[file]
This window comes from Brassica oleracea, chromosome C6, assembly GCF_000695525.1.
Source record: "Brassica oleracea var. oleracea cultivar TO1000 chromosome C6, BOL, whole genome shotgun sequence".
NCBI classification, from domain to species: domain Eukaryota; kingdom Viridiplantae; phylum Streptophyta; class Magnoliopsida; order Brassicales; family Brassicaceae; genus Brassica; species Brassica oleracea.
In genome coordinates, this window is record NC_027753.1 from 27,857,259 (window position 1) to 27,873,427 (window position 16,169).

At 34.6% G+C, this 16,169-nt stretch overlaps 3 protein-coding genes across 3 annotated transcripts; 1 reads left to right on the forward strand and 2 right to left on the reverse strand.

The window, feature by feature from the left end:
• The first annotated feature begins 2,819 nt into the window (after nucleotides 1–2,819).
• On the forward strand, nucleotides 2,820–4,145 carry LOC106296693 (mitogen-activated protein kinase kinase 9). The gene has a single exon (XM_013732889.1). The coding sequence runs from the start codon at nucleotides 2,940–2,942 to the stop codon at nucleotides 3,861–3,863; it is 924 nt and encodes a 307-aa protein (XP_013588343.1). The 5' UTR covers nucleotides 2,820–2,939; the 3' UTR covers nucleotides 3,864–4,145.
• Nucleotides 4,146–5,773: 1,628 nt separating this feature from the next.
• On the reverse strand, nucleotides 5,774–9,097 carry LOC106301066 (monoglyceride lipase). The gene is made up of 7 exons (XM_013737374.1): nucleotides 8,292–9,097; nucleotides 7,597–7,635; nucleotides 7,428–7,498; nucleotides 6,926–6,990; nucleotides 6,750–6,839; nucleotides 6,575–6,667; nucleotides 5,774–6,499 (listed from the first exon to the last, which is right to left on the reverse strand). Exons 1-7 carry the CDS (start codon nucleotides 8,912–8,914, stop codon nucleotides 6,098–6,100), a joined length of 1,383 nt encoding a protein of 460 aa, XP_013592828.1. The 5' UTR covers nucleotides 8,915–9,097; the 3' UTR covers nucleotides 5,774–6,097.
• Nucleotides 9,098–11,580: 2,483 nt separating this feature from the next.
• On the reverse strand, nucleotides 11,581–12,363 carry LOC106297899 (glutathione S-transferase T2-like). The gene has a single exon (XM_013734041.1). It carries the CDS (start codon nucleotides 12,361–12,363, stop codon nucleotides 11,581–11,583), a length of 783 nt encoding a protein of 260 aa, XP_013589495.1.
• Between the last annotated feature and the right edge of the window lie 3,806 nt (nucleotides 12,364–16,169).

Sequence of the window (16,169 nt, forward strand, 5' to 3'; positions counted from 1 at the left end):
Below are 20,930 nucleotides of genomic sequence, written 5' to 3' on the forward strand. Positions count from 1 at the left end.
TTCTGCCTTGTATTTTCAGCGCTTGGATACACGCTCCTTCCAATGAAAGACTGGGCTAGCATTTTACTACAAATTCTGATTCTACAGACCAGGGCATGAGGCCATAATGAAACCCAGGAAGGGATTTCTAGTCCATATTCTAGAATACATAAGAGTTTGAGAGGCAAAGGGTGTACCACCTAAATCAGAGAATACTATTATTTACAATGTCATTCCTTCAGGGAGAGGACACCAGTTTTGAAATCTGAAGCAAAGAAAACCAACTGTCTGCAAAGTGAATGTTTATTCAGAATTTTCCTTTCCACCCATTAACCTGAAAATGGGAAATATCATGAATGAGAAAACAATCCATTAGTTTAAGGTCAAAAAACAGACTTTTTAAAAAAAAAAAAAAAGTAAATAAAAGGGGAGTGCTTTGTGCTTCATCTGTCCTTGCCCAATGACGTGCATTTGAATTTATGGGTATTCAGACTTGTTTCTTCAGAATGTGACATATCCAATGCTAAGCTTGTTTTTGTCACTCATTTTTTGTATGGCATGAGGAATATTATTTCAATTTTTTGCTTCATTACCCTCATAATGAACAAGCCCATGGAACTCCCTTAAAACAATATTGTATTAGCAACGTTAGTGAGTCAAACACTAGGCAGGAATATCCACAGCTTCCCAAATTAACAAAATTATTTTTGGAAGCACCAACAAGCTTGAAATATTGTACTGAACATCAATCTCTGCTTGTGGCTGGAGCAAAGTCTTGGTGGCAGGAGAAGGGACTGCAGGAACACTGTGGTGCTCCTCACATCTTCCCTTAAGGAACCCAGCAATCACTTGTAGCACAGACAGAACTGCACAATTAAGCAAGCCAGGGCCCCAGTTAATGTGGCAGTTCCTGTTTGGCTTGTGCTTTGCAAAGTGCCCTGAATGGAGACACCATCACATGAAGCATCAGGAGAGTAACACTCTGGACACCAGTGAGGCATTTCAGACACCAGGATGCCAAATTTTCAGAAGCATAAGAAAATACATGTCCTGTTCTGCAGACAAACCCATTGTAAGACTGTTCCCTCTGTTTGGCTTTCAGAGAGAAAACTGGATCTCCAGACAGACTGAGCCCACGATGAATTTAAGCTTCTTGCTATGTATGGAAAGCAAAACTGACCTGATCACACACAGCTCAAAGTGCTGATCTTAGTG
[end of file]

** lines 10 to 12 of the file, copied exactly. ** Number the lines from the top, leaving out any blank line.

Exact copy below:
• On the reverse strand, nucleotides 5,774–9,097 carry LOC106301066 (monoglyceride lipase). The gene is made up of 7 exons (XM_013737374.1): nucleotides 8,292–9,097; nucleotides 7,597–7,635; nucleotides 7,428–7,498; nucleotides 6,926–6,990; nucleotides 6,750–6,839; nucleotides 6,575–6,667; nucleotides 5,774–6,499 (listed from the first exon to the last, which is right to left on the reverse strand). Exons 1-7 carry the CDS (start codon nucleotides 8,912–8,914, stop codon nucleotides 6,098–6,100), a joined length of 1,383 nt encoding a protein of 460 aa, XP_013592828.1. The 5' UTR covers nucleotides 8,915–9,097; the 3' UTR covers nucleotides 5,774–6,097.
• Nucleotides 9,098–11,580: 2,483 nt separating this feature from the next.
• On the reverse strand, nucleotides 11,581–12,363 carry LOC106297899 (glutathione S-transferase T2-like). The gene has a single exon (XM_013734041.1). It carries the CDS (start codon nucleotides 12,361–12,363, stop codon nucleotides 11,581–11,583), a length of 783 nt encoding a protein of 260 aa, XP_013589495.1.